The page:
I find it ironic that many organizations today look at supply chain risk from a unilateral perspective. The impact of natural disasters have repeatedly raised questions on organizations’ preparedness to tackle supply chain disruptions. Companies today look for geographical presence and spread of their key suppliers to ensure business continuity. But is that all a company should do to mitigate risk?(Read Full Article)
As companies pursue growth in an environment where operations risk is pervasive, and where supply chain risk has become a top priority, a robust risk management capability is key to designing and operating supply chains. A recent Accenture study of senior executives found that the majority believe supply chain risk management is important or very important.(Read Full Article)
Recent research from The Hackett Group claims that procurement’s ability to generate big savings is declining dramatically. Despite what you might think, that’s good news.
It’s not that savings are unimportant. Of course, they’re important, and they always will be. They are a large part of what organizations expect from procurement. But, as every CPO knows, they aren’t the only things procurement can provide.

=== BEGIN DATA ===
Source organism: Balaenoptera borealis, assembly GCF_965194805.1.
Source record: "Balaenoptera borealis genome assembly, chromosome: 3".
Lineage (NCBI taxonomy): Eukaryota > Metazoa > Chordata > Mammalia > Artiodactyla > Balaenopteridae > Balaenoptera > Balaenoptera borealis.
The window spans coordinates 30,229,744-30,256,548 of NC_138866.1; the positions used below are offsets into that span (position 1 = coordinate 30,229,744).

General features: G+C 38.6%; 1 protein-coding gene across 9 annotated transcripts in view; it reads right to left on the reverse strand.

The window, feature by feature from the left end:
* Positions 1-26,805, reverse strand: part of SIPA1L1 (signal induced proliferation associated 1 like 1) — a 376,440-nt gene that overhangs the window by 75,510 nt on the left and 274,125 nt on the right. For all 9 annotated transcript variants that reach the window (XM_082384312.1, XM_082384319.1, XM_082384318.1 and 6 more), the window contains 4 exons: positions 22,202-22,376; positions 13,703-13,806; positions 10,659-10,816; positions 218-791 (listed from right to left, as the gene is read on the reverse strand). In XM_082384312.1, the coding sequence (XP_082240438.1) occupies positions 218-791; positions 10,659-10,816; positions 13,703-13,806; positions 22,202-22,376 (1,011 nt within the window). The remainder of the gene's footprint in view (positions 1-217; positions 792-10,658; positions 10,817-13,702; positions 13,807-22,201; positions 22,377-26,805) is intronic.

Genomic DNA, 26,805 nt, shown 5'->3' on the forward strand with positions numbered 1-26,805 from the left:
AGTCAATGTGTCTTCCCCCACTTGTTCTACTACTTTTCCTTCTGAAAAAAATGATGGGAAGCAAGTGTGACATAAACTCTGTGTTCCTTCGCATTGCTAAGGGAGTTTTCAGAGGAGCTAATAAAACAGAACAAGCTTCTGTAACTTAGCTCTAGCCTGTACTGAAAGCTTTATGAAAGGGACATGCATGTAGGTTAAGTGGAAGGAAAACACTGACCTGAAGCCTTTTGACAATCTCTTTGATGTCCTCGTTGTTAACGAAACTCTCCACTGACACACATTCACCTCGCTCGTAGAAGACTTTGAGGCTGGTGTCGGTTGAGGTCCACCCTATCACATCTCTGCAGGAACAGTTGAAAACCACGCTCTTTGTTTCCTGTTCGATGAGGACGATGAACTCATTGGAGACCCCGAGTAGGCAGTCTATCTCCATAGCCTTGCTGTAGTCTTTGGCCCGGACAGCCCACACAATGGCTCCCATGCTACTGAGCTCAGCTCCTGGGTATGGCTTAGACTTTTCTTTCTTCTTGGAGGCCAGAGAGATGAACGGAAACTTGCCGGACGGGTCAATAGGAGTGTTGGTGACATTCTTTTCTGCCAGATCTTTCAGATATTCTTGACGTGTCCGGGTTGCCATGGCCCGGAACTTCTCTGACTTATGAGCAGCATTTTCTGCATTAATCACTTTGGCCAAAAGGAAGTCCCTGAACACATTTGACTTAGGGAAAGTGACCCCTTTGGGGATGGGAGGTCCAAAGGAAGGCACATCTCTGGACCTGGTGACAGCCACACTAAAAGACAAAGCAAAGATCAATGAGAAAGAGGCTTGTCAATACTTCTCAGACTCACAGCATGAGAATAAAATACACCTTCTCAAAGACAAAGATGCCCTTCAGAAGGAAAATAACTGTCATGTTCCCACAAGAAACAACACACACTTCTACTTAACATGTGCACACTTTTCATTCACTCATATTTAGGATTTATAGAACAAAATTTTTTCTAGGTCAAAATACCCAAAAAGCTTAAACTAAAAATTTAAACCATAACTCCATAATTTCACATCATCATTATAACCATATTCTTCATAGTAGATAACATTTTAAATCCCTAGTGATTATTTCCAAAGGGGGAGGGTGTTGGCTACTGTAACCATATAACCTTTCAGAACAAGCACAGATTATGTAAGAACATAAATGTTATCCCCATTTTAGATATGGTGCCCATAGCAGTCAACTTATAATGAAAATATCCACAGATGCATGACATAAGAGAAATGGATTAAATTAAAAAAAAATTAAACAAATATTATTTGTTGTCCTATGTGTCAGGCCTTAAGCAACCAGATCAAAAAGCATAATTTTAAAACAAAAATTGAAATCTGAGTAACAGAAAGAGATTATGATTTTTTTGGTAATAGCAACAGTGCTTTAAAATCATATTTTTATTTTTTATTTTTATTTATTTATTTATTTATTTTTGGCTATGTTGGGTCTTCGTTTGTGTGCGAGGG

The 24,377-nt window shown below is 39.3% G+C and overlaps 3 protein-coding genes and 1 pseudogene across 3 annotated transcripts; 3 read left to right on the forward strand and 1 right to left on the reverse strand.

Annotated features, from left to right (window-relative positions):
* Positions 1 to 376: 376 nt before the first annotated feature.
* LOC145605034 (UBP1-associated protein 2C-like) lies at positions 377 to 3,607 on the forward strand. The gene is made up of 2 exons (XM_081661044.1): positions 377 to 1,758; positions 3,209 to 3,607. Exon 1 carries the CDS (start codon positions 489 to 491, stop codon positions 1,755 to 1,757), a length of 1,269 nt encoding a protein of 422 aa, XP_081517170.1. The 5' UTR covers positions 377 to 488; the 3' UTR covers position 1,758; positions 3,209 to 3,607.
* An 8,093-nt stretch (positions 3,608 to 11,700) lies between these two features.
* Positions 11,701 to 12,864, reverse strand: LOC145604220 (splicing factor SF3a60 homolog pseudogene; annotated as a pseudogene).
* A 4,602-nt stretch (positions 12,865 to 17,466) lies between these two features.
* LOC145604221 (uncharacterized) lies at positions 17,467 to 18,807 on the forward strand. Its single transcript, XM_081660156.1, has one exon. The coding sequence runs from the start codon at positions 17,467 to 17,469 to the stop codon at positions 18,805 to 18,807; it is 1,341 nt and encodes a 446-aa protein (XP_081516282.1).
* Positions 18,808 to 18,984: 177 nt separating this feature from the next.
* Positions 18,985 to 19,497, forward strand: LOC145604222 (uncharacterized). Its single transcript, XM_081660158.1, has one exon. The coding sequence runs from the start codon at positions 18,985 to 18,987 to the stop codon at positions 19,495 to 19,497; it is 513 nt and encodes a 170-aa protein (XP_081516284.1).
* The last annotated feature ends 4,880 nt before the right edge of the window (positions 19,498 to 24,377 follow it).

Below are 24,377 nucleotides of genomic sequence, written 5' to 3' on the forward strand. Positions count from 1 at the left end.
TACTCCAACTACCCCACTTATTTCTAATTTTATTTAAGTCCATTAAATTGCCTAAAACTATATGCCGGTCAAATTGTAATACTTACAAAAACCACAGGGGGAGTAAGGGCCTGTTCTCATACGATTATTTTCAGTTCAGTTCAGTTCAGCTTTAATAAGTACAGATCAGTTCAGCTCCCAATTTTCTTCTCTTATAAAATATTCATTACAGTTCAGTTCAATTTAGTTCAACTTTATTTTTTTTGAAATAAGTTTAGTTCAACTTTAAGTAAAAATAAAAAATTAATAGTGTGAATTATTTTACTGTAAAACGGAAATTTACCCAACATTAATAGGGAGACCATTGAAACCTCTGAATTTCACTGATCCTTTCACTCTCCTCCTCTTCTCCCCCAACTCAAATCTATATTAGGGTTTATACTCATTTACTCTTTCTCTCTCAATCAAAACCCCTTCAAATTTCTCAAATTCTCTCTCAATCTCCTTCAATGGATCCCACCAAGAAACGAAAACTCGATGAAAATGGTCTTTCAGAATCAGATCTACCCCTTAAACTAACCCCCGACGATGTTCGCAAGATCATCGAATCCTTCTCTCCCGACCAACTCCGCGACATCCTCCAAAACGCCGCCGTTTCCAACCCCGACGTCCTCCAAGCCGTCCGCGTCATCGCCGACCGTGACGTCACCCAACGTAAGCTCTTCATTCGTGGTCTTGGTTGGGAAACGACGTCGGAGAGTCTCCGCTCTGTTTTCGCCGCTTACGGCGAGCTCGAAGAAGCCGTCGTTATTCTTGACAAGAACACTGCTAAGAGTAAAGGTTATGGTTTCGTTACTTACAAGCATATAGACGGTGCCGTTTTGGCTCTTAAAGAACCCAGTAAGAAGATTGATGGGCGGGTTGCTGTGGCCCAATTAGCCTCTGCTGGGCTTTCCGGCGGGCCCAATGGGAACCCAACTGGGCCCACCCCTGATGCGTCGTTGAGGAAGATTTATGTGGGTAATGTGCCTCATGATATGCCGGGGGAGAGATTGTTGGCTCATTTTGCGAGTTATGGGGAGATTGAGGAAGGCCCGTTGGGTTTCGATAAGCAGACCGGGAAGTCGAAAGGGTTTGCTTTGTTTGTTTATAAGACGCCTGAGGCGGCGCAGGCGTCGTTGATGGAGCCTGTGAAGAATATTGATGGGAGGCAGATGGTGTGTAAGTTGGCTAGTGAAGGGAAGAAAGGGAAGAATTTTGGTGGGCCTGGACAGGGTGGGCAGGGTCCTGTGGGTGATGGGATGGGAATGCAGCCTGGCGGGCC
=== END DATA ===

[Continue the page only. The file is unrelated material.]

For example, in manufacturing companies, procurement can identify suppliers who can suggest alternatives to new product designs that can accomplish the design intent more cost effectively.
(Read Full Article)
Every business faces risks - the probability of events occurring - that can or will present challenges to their operations. Risk management is the practice of using processes, methods and tools to identify the level of probability, and then manage the ensuing risks.
In practice, this means identifying in advance what can go wrong in relationships between buyer and supplier. Failing to do this means you will be under-prepared and get some unwelcome surprises.(Read Full Article)